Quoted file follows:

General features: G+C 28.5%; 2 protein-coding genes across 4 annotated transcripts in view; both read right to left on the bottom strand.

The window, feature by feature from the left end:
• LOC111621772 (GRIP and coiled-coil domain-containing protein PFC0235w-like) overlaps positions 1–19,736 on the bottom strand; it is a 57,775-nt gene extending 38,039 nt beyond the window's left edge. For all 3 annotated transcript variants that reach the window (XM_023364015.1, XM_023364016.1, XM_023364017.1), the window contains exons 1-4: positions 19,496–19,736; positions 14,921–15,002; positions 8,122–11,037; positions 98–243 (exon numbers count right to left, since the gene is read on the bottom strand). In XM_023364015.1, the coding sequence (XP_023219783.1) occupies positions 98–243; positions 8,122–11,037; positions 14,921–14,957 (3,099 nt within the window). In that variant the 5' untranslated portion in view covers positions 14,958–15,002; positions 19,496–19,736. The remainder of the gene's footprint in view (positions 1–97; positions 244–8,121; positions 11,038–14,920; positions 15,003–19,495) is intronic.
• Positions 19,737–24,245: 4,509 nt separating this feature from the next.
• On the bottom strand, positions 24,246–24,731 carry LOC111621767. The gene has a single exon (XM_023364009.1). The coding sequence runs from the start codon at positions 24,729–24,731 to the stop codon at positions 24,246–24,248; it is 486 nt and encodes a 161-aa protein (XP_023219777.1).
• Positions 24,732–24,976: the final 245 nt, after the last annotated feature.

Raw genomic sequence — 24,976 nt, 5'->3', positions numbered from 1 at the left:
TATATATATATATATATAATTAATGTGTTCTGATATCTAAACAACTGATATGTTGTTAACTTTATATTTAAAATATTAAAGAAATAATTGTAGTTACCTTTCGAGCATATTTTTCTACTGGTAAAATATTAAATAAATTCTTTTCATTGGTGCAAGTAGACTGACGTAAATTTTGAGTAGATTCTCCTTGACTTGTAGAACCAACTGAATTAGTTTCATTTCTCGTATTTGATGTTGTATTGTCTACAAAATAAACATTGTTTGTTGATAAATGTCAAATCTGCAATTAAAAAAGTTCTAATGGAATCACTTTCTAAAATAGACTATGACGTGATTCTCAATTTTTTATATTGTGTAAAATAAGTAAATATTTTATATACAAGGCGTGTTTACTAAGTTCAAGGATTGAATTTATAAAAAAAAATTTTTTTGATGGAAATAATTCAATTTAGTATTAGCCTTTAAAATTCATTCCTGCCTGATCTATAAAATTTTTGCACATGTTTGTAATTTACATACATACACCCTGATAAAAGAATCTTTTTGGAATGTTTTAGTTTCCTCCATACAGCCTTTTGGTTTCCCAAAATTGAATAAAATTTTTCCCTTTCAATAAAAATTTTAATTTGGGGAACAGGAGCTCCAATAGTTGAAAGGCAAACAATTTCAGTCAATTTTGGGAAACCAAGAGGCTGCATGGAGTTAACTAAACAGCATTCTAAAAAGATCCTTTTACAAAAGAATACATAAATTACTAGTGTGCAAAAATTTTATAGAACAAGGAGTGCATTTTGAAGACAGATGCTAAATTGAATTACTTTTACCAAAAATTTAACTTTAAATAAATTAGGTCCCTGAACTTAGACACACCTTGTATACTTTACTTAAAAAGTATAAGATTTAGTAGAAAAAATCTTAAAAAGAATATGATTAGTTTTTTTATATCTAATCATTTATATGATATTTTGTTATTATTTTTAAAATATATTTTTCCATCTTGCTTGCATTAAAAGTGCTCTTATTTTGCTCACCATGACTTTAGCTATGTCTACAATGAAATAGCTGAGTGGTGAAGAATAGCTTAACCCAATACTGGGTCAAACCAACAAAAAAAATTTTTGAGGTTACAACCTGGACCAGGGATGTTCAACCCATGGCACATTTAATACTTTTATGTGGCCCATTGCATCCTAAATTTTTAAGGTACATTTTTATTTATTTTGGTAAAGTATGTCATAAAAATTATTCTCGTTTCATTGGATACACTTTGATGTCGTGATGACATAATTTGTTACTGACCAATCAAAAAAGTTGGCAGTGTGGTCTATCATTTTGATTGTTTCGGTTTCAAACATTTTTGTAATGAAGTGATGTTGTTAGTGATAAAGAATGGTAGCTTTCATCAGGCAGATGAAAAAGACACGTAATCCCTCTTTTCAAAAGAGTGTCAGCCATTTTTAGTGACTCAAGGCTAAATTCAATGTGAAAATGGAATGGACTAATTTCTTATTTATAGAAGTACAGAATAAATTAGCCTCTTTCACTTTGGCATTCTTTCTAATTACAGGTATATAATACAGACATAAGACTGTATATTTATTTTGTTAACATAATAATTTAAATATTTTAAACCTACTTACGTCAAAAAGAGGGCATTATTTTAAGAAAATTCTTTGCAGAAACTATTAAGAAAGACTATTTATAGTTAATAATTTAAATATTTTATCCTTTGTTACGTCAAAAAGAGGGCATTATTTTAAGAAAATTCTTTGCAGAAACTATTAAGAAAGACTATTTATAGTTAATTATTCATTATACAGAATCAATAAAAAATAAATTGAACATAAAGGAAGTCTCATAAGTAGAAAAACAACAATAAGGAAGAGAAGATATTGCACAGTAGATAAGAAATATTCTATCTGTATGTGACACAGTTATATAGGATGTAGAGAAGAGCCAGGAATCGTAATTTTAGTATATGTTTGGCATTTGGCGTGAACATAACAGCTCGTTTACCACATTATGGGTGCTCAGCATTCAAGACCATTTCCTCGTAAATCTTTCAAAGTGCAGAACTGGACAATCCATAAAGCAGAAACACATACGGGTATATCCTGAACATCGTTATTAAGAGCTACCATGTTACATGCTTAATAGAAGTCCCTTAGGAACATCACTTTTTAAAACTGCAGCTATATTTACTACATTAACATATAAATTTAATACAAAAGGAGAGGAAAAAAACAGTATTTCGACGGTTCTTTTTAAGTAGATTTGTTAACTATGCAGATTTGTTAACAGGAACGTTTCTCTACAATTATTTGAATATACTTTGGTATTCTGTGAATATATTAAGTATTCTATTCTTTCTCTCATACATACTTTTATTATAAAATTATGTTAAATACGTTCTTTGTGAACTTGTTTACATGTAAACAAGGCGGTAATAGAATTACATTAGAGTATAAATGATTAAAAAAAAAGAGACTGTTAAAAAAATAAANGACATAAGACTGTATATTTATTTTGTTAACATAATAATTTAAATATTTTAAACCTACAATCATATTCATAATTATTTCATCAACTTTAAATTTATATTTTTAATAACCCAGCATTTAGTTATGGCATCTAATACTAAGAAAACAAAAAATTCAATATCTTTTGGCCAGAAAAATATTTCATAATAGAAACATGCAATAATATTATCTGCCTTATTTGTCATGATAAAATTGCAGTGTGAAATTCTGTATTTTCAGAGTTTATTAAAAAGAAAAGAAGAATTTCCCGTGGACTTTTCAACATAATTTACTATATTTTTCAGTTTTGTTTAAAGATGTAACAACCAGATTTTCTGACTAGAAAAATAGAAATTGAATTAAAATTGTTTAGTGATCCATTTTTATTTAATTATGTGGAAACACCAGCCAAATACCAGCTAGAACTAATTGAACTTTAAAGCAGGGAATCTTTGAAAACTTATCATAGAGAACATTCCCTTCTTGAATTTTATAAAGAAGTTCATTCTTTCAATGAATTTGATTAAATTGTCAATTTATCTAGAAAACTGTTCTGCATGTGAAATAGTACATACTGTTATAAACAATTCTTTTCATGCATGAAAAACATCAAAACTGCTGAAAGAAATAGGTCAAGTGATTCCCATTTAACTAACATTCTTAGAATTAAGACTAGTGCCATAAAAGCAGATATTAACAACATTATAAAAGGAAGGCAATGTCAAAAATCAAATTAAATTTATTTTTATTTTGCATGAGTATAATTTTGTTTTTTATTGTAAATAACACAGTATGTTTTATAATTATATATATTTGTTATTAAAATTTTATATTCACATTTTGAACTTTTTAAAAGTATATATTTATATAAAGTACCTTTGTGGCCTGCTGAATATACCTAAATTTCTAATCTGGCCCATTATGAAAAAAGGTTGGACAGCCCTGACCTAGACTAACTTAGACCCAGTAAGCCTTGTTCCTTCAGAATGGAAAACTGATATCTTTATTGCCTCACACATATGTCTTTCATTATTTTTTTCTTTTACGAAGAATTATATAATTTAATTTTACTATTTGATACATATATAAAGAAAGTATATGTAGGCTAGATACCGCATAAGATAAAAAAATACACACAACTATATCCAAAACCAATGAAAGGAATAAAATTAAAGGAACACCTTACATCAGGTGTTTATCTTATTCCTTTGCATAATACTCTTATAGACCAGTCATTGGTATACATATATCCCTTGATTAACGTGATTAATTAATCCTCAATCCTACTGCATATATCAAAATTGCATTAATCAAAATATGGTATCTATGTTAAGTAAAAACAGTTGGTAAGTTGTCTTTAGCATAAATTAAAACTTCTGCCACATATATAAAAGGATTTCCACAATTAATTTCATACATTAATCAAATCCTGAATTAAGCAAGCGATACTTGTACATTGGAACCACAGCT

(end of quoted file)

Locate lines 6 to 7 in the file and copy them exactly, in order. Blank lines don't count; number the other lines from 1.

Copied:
• Positions 24,732–24,976: the final 245 nt, after the last annotated feature.

Raw genomic sequence — 24,976 nt, 5'->3', positions numbered from 1 at the left: